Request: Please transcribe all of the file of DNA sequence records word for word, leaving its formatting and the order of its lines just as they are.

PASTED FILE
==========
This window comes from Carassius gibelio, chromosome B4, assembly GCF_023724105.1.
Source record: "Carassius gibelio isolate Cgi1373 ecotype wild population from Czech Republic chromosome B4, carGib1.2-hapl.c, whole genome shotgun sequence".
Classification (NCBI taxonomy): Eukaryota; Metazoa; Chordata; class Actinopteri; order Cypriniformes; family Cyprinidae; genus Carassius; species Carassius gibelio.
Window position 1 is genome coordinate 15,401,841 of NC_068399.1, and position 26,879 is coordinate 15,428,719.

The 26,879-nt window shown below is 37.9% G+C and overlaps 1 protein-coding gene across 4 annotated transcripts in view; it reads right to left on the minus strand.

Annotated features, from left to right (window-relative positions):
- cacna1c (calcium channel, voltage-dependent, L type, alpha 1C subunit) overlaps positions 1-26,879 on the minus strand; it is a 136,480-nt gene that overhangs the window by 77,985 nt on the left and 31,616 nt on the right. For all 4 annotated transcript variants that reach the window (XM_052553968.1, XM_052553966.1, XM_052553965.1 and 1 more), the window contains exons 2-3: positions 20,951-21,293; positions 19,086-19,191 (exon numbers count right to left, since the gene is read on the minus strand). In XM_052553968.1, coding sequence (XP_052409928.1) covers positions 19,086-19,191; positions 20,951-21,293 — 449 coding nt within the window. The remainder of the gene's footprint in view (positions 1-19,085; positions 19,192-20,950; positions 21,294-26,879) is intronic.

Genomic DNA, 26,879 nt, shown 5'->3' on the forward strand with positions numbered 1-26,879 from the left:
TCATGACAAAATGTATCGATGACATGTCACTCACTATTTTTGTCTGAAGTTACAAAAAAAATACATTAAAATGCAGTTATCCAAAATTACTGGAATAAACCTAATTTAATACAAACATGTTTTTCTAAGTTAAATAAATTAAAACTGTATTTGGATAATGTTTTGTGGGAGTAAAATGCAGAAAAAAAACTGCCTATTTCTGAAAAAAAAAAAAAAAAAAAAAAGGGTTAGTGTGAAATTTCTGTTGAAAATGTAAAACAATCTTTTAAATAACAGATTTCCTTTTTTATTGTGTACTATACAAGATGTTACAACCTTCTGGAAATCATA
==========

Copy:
This window comes from Carassius gibelio, chromosome B4, assembly GCF_023724105.1.
Source record: "Carassius gibelio isolate Cgi1373 ecotype wild population from Czech Republic chromosome B4, carGib1.2-hapl.c, whole genome shotgun sequence".
Classification (NCBI taxonomy): Eukaryota; Metazoa; Chordata; class Actinopteri; order Cypriniformes; family Cyprinidae; genus Carassius; species Carassius gibelio.
Window position 1 is genome coordinate 15,401,841 of NC_068399.1, and position 26,879 is coordinate 15,428,719.

The 26,879-nt window shown below is 37.9% G+C and overlaps 1 protein-coding gene across 4 annotated transcripts in view; it reads right to left on the minus strand.

Annotated features, from left to right (window-relative positions):
- cacna1c (calcium channel, voltage-dependent, L type, alpha 1C subunit) overlaps positions 1-26,879 on the minus strand; it is a 136,480-nt gene that overhangs the window by 77,985 nt on the left and 31,616 nt on the right. For all 4 annotated transcript variants that reach the window (XM_052553968.1, XM_052553966.1, XM_052553965.1 and 1 more), the window contains exons 2-3: positions 20,951-21,293; positions 19,086-19,191 (exon numbers count right to left, since the gene is read on the minus strand). In XM_052553968.1, coding sequence (XP_052409928.1) covers positions 19,086-19,191; positions 20,951-21,293 — 449 coding nt within the window. The remainder of the gene's footprint in view (positions 1-19,085; positions 19,192-20,950; positions 21,294-26,879) is intronic.

Genomic DNA, 26,879 nt, shown 5'->3' on the forward strand with positions numbered 1-26,879 from the left:
TCATGACAAAATGTATCGATGACATGTCACTCACTATTTTTGTCTGAAGTTACAAAAAAAATACATTAAAATGCAGTTATCCAAAATTACTGGAATAAACCTAATTTAATACAAACATGTTTTTCTAAGTTAAATAAATTAAAACTGTATTTGGATAATGTTTTGTGGGAGTAAAATGCAGAAAAAAAACTGCCTATTTCTGAAAAAAAAAAAAAAAAAAAAAAGGGTTAGTGTGAAATTTCTGTTGAAAATGTAAAACAATCTTTTAAATAACAGATTTCCTTTTTTATTGTGTACTATACAAGATGTTACAACCTTCTGGAAATCATA